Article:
MSNBC "Hardball" anchor Chris Matthews needed multiple angles of questioning while trying to pin down a gun-owning Democratic Party congressman about the age that should be required to purchase an AR-style semi-automatic rifle.
"Let me ask you, where are you on the AR-15, which is the gun of choice of these school shootings?" Matthews asked Congressman Tim Ryan (D-OH) on Tuesday.
"At the very least, they need to be limited. You can't let 18-year-old kids go out there and get these kind of guns and I think that should be the first step as we start limiting the ability of certain people to get these things," Rep. Ryan replied.
"You would put a national age requirement, of what? To get an AR-15?" Matthews followed-up.
"You got to figure it out like these kids in Florida were so articulate about. You can't buy a beer but you can go out and buy one you have these, you know, assault weapons. To me, that doesn't make any sense," Ryan replied.
"Beer is 21. Ar-15s is 18. What do you think of those numbers?" Matthews said, rephrasing his question yet again. "I mean you're a legislator, I'm asking you to legislate. What do you think we should have as a number? I know it's tough -- this is "Hardball" -- that's what I do here."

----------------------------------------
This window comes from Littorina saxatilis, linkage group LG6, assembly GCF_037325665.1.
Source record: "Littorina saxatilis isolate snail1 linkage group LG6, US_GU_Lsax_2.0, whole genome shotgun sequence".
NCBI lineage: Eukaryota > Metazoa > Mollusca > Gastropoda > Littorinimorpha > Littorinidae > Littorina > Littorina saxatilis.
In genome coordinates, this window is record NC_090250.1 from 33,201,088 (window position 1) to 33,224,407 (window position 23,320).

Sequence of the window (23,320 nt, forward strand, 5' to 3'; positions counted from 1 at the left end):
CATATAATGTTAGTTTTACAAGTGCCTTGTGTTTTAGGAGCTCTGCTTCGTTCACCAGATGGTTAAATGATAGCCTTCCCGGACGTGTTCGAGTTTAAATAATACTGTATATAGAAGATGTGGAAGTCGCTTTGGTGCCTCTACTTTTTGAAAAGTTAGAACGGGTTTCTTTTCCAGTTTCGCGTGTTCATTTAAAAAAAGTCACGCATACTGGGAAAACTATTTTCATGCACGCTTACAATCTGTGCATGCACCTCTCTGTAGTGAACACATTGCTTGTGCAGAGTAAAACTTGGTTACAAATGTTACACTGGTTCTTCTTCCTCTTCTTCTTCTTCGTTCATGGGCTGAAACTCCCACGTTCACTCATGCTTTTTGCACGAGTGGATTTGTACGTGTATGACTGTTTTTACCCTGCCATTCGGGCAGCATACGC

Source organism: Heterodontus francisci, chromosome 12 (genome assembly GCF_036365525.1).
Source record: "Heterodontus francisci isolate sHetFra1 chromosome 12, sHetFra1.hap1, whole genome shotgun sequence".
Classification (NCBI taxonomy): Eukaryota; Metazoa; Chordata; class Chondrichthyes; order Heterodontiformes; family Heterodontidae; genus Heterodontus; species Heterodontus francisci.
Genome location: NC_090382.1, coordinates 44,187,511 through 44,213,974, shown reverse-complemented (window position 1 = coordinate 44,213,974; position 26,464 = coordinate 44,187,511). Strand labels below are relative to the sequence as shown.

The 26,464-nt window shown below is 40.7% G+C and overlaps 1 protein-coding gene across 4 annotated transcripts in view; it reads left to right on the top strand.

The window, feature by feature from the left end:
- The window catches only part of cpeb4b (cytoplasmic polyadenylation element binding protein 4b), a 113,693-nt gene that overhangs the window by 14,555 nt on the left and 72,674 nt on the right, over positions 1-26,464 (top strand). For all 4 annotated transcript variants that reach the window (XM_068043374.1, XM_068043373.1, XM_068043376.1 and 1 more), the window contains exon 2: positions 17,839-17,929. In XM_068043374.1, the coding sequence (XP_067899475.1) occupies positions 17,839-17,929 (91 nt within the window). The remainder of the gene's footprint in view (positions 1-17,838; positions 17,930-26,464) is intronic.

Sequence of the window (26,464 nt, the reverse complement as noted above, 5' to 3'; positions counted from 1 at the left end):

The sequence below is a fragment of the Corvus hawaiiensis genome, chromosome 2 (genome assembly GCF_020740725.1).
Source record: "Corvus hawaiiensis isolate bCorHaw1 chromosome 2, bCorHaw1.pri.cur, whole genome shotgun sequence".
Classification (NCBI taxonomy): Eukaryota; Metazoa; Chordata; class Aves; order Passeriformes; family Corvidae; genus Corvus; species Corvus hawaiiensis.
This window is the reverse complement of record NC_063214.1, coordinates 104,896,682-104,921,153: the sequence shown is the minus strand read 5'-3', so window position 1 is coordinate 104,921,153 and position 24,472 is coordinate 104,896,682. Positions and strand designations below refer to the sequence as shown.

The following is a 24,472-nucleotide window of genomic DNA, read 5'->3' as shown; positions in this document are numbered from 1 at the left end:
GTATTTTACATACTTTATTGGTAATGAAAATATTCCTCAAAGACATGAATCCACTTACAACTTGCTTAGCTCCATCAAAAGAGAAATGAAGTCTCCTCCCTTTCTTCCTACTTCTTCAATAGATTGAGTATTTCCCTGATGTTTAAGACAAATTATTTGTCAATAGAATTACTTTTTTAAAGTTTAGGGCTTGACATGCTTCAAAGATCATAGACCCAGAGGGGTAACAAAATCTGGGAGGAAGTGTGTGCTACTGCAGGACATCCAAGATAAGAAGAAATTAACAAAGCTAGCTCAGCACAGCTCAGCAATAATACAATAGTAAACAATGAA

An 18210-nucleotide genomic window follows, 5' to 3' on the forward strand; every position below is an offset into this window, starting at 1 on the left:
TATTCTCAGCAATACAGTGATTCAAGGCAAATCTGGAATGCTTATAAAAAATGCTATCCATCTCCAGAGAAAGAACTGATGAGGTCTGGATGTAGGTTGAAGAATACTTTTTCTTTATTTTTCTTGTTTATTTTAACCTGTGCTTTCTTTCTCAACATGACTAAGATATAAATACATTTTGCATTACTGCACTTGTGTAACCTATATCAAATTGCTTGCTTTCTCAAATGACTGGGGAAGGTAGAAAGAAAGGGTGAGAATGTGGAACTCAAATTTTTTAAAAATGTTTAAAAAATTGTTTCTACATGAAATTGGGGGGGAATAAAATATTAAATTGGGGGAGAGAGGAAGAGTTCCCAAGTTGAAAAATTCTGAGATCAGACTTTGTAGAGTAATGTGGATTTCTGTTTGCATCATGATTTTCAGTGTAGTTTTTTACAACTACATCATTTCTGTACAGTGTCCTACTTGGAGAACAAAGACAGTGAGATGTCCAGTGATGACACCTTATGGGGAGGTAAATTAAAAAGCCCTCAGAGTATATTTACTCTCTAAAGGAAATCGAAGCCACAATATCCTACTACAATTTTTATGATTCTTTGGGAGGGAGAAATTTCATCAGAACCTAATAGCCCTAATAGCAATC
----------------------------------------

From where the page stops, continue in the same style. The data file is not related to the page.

Congressman Ryan once had an "A" rating from the National Rifle Association, but donated money he had received from the NRA's political action committee following the October shooting massacre in Las Vegas.
Frustrated at not being able to pin down Congressman Ryan, the host asked his other guest, Congressman Charlie Dent (R-PA), where he stood on the issue of raising the age required to buy an AR.
"Chris, in order to buy a pistol in this country, an individual has to be 21 years-of-age. We should look at this issue of making sure an 18-year-old can't buy a high-powered, I'll say AR-15, we should at least make that conform with the pistols," Congressman Dent replied.
The question of the minimum age requirement to purchase a semi-automatic rifle was not the only gun control issue where the Republican from Pennsylvania was pushing harder than the Democrat from Ohio.
"We should also focus what we can actually do in Congress. Let's do this: let's ban the bump stock. Let's have universal background checks for all private sales," Dent suggested. "We did this in Pennsylvania in 1995 with [Republican] Tom Ridge as governor and with a Republican General Assembly. We brought the NRA, gun control groups, and law enforcement together in a room and we expanded background checks for private sales of pistols. We should do that."
"There are things we should be doing for greater gun safety," the Republican lawmaker concluded.